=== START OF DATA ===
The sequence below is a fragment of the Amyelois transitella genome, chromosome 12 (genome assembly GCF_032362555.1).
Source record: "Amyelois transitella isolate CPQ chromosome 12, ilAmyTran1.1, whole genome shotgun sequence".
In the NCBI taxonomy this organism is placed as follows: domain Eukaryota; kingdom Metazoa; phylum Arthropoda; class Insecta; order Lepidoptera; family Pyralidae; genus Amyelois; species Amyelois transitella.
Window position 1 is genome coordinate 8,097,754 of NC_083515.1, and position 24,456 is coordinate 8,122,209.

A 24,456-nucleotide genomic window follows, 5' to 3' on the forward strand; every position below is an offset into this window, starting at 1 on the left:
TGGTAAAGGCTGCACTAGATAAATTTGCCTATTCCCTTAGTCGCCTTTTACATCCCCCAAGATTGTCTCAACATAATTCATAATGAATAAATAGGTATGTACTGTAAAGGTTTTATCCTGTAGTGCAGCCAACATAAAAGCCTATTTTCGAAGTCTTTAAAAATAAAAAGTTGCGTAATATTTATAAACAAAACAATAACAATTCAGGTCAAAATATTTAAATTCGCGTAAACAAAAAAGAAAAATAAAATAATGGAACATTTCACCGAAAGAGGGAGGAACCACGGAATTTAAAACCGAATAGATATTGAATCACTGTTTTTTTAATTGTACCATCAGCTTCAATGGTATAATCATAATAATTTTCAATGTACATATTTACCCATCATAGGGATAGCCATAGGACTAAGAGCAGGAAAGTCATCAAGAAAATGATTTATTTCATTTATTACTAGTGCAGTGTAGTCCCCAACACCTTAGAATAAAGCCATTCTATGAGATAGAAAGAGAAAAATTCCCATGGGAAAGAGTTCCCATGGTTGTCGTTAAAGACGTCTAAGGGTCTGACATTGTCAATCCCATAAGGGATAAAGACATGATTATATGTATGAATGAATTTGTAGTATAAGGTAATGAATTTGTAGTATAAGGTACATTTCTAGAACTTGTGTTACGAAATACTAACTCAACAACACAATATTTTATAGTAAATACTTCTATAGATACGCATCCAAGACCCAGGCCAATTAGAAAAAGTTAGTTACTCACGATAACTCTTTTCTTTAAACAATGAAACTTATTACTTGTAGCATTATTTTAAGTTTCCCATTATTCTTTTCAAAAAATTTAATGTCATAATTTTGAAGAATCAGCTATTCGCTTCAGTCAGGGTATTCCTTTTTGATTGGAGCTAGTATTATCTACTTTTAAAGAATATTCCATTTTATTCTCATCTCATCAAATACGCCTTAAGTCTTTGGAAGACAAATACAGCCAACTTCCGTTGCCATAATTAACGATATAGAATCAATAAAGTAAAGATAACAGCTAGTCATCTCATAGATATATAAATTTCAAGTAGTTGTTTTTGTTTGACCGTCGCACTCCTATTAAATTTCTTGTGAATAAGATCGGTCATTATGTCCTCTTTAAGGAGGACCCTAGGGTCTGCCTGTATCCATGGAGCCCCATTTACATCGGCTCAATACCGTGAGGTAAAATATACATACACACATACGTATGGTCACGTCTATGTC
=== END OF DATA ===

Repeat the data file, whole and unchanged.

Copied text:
The sequence below is a fragment of the Amyelois transitella genome, chromosome 12 (genome assembly GCF_032362555.1).
Source record: "Amyelois transitella isolate CPQ chromosome 12, ilAmyTran1.1, whole genome shotgun sequence".
In the NCBI taxonomy this organism is placed as follows: domain Eukaryota; kingdom Metazoa; phylum Arthropoda; class Insecta; order Lepidoptera; family Pyralidae; genus Amyelois; species Amyelois transitella.
Window position 1 is genome coordinate 8,097,754 of NC_083515.1, and position 24,456 is coordinate 8,122,209.

A 24,456-nucleotide genomic window follows, 5' to 3' on the forward strand; every position below is an offset into this window, starting at 1 on the left:
TGGTAAAGGCTGCACTAGATAAATTTGCCTATTCCCTTAGTCGCCTTTTACATCCCCCAAGATTGTCTCAACATAATTCATAATGAATAAATAGGTATGTACTGTAAAGGTTTTATCCTGTAGTGCAGCCAACATAAAAGCCTATTTTCGAAGTCTTTAAAAATAAAAAGTTGCGTAATATTTATAAACAAAACAATAACAATTCAGGTCAAAATATTTAAATTCGCGTAAACAAAAAAGAAAAATAAAATAATGGAACATTTCACCGAAAGAGGGAGGAACCACGGAATTTAAAACCGAATAGATATTGAATCACTGTTTTTTTAATTGTACCATCAGCTTCAATGGTATAATCATAATAATTTTCAATGTACATATTTACCCATCATAGGGATAGCCATAGGACTAAGAGCAGGAAAGTCATCAAGAAAATGATTTATTTCATTTATTACTAGTGCAGTGTAGTCCCCAACACCTTAGAATAAAGCCATTCTATGAGATAGAAAGAGAAAAATTCCCATGGGAAAGAGTTCCCATGGTTGTCGTTAAAGACGTCTAAGGGTCTGACATTGTCAATCCCATAAGGGATAAAGACATGATTATATGTATGAATGAATTTGTAGTATAAGGTAATGAATTTGTAGTATAAGGTACATTTCTAGAACTTGTGTTACGAAATACTAACTCAACAACACAATATTTTATAGTAAATACTTCTATAGATACGCATCCAAGACCCAGGCCAATTAGAAAAAGTTAGTTACTCACGATAACTCTTTTCTTTAAACAATGAAACTTATTACTTGTAGCATTATTTTAAGTTTCCCATTATTCTTTTCAAAAAATTTAATGTCATAATTTTGAAGAATCAGCTATTCGCTTCAGTCAGGGTATTCCTTTTTGATTGGAGCTAGTATTATCTACTTTTAAAGAATATTCCATTTTATTCTCATCTCATCAAATACGCCTTAAGTCTTTGGAAGACAAATACAGCCAACTTCCGTTGCCATAATTAACGATATAGAATCAATAAAGTAAAGATAACAGCTAGTCATCTCATAGATATATAAATTTCAAGTAGTTGTTTTTGTTTGACCGTCGCACTCCTATTAAATTTCTTGTGAATAAGATCGGTCATTATGTCCTCTTTAAGGAGGACCCTAGGGTCTGCCTGTATCCATGGAGCCCCATTTACATCGGCTCAATACCGTGAGGTAAAATATACATACACACATACGTATGGTCACGTCTATGTC